From the news desk

Calls for SA to take decisive action against Israel

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A rare sunny day during the middle of winter opened the blue sky as thousands of pro-Palestine supporters gathered in Cape Town on Saturday to attend one of the largest marches to take place in the mother city since the end of apartheid. A number of representatives from all organizations under the banner of the National Coalition for Palestine, addressed the crowd on the many injustices against the Palestinian people and echoed the importance of South Africa’s support and efforts to end the Israeli aggression.

While thousands of people from all walks of life donned the Palestinian national colours and chanted words of condemnation to the Israeli regime, former president Nelson Mandela’s grandson, Mandla Mandela attended the action and accepted the petition from the NC4P. Upon accepting the petition, Mandla said, “South Africa was built on the foundations of the liberation struggle. We believes the words of Tata regarding the freedom of Palestine and the responsibility of South Africa in its achievement.”

In a rousing speech, the ANCYL’s Shaka Sisulu, the grandson of apartheid struggle icon Walter Sisulu, reminded South African leaders of how the world fought for the liberation of the country during apartheid.

“Remember when they called Mandela, Kathrada and Sisulu terrorists, when they took up arms…”

“Remember how the world fought for us; now let us fight for Palestine.”

Sisulu added that there comes a time when every oppressed people will have to make a choice “to submit or fight”.

“If our leaders remembered what they fought for, why do they forget Palestine.” His address received praise and recognition from the protesters.

The petition, handed over by Buti Manamela from the Young Communist League, called for the expulsion of the Israeli Ambassador to South Africa, Arthur Lenk.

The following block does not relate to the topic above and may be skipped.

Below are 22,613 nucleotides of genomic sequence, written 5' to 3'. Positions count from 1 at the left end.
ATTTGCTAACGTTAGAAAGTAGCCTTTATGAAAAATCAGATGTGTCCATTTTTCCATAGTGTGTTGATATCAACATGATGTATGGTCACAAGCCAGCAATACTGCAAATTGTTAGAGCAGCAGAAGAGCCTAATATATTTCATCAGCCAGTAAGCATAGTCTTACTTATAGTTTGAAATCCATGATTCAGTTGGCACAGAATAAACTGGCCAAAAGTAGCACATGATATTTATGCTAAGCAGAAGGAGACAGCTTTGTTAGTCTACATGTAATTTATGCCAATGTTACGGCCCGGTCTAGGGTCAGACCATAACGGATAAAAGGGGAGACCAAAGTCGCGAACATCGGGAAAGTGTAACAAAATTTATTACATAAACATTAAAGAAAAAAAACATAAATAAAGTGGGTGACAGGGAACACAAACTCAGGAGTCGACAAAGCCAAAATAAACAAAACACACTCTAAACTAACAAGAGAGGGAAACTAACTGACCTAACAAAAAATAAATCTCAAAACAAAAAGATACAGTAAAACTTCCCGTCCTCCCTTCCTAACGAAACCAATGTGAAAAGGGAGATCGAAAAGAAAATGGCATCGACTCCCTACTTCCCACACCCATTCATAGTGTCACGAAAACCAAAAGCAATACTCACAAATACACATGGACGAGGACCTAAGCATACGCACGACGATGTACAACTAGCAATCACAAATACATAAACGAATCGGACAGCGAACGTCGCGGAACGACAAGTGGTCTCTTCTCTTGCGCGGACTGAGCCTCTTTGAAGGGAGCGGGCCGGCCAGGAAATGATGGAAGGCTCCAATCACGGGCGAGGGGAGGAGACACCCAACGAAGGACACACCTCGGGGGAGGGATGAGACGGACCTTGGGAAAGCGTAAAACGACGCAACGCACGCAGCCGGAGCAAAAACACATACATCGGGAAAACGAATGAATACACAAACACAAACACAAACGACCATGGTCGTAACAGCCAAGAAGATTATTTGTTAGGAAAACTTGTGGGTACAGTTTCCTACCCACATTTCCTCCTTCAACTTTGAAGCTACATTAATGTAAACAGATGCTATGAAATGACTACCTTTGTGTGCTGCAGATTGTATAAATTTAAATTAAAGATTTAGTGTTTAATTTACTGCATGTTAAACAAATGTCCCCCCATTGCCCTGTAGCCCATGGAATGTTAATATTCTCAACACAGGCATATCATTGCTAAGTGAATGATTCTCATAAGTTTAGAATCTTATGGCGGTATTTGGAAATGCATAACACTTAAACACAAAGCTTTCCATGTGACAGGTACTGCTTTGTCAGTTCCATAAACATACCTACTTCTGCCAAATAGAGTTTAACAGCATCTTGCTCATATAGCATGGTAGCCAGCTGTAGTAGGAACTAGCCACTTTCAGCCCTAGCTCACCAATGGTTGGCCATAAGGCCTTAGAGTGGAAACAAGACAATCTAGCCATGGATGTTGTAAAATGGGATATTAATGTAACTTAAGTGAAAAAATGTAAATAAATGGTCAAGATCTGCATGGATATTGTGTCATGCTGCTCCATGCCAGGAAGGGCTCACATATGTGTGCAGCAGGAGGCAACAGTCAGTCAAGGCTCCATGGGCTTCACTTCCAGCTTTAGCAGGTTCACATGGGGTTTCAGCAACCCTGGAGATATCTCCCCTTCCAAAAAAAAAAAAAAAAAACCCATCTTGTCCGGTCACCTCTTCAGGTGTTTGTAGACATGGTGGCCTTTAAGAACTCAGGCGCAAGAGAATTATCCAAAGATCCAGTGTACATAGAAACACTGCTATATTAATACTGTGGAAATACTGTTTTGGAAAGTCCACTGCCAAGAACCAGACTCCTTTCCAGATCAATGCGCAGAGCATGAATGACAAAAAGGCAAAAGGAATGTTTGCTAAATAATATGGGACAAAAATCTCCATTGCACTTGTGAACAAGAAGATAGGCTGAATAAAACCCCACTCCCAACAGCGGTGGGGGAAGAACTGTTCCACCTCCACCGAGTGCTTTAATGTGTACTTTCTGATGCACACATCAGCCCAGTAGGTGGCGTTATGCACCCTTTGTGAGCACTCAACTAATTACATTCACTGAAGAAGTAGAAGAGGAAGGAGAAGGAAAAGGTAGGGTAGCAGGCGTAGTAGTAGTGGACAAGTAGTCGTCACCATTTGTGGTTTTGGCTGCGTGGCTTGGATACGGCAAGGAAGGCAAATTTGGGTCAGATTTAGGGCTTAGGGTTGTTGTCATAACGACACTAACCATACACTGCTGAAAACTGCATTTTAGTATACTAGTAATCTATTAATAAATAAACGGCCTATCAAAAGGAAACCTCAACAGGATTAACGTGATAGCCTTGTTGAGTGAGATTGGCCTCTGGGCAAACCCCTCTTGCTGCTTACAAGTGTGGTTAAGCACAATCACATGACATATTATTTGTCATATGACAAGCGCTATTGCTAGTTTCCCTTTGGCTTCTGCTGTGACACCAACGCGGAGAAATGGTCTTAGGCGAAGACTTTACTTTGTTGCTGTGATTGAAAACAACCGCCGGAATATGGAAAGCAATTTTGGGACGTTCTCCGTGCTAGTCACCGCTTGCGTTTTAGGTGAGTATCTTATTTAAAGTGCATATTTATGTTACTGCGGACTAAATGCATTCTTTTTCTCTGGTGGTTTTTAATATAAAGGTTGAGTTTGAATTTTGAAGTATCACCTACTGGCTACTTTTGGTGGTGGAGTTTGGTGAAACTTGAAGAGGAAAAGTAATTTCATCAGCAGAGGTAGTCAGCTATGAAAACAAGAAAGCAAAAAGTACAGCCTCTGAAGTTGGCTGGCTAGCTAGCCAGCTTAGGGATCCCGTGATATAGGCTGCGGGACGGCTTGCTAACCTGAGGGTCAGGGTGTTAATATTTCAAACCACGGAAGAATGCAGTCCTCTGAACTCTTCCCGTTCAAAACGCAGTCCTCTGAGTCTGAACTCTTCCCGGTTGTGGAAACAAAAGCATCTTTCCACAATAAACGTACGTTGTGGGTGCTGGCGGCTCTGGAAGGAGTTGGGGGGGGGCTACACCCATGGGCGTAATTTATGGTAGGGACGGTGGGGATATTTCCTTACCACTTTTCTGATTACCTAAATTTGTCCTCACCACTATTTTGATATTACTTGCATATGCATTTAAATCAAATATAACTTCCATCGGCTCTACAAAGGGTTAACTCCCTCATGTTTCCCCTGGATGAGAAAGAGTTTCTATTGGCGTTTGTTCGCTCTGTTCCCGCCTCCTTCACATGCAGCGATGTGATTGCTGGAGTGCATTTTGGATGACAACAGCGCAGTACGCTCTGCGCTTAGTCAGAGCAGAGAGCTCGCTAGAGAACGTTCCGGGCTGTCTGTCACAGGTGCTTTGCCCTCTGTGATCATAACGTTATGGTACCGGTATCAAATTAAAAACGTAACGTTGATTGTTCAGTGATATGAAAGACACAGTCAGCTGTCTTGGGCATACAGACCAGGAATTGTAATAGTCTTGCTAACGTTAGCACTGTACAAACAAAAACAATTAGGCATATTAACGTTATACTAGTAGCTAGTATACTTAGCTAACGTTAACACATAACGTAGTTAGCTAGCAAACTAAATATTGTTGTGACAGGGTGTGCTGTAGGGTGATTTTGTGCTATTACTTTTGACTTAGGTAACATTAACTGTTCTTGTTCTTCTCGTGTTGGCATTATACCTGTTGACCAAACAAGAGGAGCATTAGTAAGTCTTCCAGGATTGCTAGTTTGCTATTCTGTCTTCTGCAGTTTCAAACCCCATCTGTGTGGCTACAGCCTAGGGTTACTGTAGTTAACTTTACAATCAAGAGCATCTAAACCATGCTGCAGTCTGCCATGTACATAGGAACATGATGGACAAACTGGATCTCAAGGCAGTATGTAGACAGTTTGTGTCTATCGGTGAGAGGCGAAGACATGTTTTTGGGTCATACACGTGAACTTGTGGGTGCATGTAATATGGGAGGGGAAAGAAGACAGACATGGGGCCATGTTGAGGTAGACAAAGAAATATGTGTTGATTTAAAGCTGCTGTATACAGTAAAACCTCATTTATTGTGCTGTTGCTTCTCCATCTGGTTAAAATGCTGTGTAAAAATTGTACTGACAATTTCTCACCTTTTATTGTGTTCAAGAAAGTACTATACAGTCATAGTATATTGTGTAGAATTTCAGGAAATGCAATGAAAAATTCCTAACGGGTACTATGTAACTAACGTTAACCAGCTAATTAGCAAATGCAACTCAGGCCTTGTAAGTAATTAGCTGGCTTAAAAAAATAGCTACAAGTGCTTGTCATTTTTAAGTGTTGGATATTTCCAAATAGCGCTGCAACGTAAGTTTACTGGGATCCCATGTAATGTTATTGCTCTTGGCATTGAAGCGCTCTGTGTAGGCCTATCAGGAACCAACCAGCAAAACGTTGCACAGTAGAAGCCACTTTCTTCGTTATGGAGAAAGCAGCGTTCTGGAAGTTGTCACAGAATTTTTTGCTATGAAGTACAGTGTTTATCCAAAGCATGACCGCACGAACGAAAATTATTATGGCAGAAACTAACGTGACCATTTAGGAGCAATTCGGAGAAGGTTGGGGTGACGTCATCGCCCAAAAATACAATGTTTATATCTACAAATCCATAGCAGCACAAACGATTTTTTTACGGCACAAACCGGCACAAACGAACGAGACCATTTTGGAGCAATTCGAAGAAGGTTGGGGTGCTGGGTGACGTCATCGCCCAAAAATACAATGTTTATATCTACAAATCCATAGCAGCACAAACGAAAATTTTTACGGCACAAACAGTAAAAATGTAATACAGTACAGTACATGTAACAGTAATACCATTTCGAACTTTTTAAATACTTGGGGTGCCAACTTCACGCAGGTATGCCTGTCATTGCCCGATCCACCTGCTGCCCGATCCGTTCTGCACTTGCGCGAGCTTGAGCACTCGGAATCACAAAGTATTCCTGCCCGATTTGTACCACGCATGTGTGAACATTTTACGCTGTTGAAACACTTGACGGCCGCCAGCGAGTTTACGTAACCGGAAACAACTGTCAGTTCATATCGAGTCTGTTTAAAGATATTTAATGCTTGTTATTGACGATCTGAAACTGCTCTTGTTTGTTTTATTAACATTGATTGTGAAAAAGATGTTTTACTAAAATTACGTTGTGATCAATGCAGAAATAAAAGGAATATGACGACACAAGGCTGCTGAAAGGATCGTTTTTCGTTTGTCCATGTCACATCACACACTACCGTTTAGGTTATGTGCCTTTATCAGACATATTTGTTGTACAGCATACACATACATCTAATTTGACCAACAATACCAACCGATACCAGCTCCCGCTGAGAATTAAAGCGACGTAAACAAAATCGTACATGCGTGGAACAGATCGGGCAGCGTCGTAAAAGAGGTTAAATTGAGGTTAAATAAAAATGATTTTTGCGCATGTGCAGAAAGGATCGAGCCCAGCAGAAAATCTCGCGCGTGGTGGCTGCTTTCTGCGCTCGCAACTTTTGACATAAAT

The Palestinian Ambassador, Abdel Hafiz Nofal extended his gratitude and thanks to the people of South Africa who continue to show their support.

“The Palestinian people have expressed their gratitude for the people of South Africa for their support. This march can bring shame to so many Arab countries who have forgotten Palestine.”

Meanwhile, a number of other representatives addressed the South African leaders and their role in the conflict. Cosatu provincial secretary general, Tony Ehrenreich said national government has a responsibility toward the plight of the Palestinians and should expel the Israeli Ambassador while recalling the South African Ambassador to Israel.

“There has been too much bloodshed. A number of pro-Israel supporters have come forward in recent days. In South Africa there is a right to expression but not a right to oppression,” Ehrenreich explained.

The demonstrators also heard from a members from various faiths. Representing the Jewish community was Judy Favish, Marthi Momberg from Kairos South Africa and Maulana Sulaiman Ravat from the Jamiatul Ulema.

BDS SA’s Kwara Kekana said Cosatu was one of the first to endorse the Palestinian cause. She called on South African consumers to keep boycotting Woolworths and other companies on the BDS list.

Earlier in the day, Archbishop Emeritus Desmond Tutu gave his blessing to the march with a colourful and humourous speech to the crowd. He echoed the sentiments of protesters, calling on Israel to end its occupation of Palestine. However, while the protesters made their way through the streets of Cape Town, they passed the local Woolworths and pasted posters on the walls, calling on the franchise to stop selling Israeli goods.

All representatives under the banner of NC4P stood united in the call for peace in Palestine and requested that South Africans continue its boycott and push for divesting and sanctions in Israel. There is one common goal – the liberation of Palestine. VOC (Ra’eesah Isaacs)

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